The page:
What is a child custody evaluation?

On Behalf of | Apr 20, 2023 | Child Custody

Texas courts take child custody very seriously. They prioritize the children’s best interests in various types of family law litigation. The court could also appoint legal representation for the involved child, depending on the circumstances.

Sometimes, the court might order a child evaluation if they find specific issues that could impact the child’s welfare. Typically, it is not essential in making most child custody decisions. However, certain factors could call for the evaluation anytime during proceedings.

The court might require it to verify concerns regarding the following:

  • Elements that could risk the child’s safety
  • Parent’s capacity to responsibly care for the child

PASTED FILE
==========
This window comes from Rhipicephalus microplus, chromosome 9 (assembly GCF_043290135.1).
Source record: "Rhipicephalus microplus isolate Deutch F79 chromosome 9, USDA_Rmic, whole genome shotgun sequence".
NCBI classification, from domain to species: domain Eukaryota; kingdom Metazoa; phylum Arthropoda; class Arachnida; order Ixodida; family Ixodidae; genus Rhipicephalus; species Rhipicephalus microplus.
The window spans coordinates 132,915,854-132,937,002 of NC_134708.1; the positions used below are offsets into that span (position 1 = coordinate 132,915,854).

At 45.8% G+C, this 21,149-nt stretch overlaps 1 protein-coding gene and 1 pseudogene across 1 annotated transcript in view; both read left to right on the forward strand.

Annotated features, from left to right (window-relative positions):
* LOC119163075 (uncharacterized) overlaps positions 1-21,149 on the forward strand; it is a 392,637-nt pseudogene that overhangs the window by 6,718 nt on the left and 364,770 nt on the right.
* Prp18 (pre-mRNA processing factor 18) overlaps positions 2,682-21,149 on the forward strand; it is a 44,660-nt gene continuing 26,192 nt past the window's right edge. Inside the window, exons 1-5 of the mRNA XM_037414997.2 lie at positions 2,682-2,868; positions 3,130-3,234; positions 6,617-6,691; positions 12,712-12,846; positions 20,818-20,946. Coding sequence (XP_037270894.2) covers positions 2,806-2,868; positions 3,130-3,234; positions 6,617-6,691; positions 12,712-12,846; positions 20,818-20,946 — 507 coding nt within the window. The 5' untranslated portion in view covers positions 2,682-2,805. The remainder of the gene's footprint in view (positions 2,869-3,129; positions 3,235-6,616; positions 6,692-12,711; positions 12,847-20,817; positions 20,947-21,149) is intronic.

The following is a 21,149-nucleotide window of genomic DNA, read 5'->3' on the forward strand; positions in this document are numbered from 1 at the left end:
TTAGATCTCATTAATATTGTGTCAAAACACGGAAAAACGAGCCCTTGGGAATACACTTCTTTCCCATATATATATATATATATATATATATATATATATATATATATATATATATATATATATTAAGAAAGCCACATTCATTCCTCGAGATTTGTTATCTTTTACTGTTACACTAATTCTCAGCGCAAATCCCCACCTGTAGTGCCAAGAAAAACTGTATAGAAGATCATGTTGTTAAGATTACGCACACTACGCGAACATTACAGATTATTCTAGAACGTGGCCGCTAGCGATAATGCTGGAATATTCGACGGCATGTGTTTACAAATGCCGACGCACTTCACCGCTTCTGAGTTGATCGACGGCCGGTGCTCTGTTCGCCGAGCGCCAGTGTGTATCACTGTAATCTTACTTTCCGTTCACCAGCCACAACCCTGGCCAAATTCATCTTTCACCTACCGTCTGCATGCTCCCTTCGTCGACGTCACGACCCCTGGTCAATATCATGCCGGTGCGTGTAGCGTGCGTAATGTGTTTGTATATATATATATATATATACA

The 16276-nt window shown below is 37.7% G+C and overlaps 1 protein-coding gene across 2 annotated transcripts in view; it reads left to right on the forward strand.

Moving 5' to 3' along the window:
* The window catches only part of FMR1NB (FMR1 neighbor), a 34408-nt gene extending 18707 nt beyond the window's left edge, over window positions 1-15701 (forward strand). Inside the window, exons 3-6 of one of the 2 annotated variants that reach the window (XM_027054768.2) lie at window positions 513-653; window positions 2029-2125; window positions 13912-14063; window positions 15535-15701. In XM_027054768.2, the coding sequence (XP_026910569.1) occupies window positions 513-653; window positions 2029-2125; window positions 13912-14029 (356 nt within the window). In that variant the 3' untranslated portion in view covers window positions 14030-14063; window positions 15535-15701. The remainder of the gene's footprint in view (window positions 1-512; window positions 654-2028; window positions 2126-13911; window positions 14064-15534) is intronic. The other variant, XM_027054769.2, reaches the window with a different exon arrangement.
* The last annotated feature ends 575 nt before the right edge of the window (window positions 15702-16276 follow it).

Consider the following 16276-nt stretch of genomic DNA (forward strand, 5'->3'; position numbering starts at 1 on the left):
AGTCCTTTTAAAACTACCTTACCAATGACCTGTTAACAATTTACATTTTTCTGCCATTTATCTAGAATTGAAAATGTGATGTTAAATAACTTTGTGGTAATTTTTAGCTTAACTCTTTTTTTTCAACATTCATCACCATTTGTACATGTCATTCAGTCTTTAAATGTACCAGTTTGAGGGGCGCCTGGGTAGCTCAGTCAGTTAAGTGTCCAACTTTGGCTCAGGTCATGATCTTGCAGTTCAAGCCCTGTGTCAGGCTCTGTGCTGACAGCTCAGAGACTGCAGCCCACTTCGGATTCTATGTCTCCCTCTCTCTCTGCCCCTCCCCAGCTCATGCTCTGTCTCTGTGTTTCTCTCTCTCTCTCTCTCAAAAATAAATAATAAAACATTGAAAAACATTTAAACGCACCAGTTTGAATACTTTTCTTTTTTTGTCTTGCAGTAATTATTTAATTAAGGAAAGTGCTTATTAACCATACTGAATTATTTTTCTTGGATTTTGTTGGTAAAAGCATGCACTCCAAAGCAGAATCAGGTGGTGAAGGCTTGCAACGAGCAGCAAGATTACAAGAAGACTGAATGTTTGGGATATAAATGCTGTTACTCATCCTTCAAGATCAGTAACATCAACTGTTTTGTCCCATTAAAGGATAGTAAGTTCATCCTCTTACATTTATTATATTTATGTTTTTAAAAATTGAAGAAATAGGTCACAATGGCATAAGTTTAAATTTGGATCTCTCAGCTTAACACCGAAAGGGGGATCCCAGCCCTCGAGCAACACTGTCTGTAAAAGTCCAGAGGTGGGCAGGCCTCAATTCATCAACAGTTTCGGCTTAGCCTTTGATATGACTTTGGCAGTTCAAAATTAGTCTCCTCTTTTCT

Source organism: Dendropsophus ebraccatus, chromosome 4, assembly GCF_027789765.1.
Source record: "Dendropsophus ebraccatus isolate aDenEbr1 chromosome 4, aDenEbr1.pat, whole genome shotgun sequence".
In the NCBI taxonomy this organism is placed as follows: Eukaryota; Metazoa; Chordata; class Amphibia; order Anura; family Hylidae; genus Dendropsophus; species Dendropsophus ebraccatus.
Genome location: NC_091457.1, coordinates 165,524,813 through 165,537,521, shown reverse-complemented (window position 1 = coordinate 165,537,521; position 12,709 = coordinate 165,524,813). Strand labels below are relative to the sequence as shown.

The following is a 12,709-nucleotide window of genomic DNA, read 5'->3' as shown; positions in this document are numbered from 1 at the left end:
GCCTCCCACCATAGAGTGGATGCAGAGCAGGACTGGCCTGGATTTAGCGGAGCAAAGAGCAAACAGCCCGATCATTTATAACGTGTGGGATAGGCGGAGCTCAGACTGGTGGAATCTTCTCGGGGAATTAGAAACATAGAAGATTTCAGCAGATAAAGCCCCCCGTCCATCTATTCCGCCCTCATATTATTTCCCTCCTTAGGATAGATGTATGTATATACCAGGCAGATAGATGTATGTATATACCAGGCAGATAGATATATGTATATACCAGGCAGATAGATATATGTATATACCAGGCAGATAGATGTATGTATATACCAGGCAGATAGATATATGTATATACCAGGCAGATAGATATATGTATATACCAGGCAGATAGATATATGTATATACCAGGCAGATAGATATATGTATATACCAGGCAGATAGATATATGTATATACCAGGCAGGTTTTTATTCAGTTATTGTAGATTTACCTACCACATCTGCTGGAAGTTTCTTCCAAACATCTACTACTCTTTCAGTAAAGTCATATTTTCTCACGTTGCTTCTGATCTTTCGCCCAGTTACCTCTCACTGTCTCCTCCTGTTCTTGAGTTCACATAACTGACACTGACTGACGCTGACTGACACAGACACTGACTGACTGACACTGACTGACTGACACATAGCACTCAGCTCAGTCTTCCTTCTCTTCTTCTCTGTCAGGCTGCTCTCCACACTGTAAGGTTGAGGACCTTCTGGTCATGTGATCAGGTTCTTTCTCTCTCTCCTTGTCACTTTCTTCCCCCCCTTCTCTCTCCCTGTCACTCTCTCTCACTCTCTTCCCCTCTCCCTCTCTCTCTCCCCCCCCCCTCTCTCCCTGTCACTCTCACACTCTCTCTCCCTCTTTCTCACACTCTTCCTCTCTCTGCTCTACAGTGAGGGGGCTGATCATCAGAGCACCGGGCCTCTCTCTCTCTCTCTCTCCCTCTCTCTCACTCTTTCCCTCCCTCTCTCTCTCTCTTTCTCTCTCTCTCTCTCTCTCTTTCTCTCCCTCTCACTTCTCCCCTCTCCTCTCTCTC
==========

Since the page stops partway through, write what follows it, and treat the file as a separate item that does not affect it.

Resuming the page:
• Issues with parent-child relationships
  • Mental health factors that could affect the child’s well-being

The evaluation process usually involves interviews with people involved in the case. An evaluator could also learn more about the family by observing them and looking through documents, such as medical records, criminal records and the child’s file at school.

The evaluator could also include a mental health examination in the process. Still, they can only do so within reasonable boundaries based on the situation.

Additionally, the judge only chooses qualified evaluators who can examine the child custody case impartially.

Who can serve as a child custody evaluator?

The law allows select professionals with specific credentials to evaluate child custody cases. They must meet the following minimum qualifications:

  • Has extensive professional experience in counseling, psychology, family therapy and social work
  • Earned a master’s degree and a license to practice issued by the state
  • Went through special training, as indicated by the court

The court also examines an evaluator based on certain factors that may cause bias or conflicts of interest. If the evaluator has connections with the attorney, parent or child involved in the case, they must disclose it. Then, the court will determine if they qualify for the task.

FindLaw Network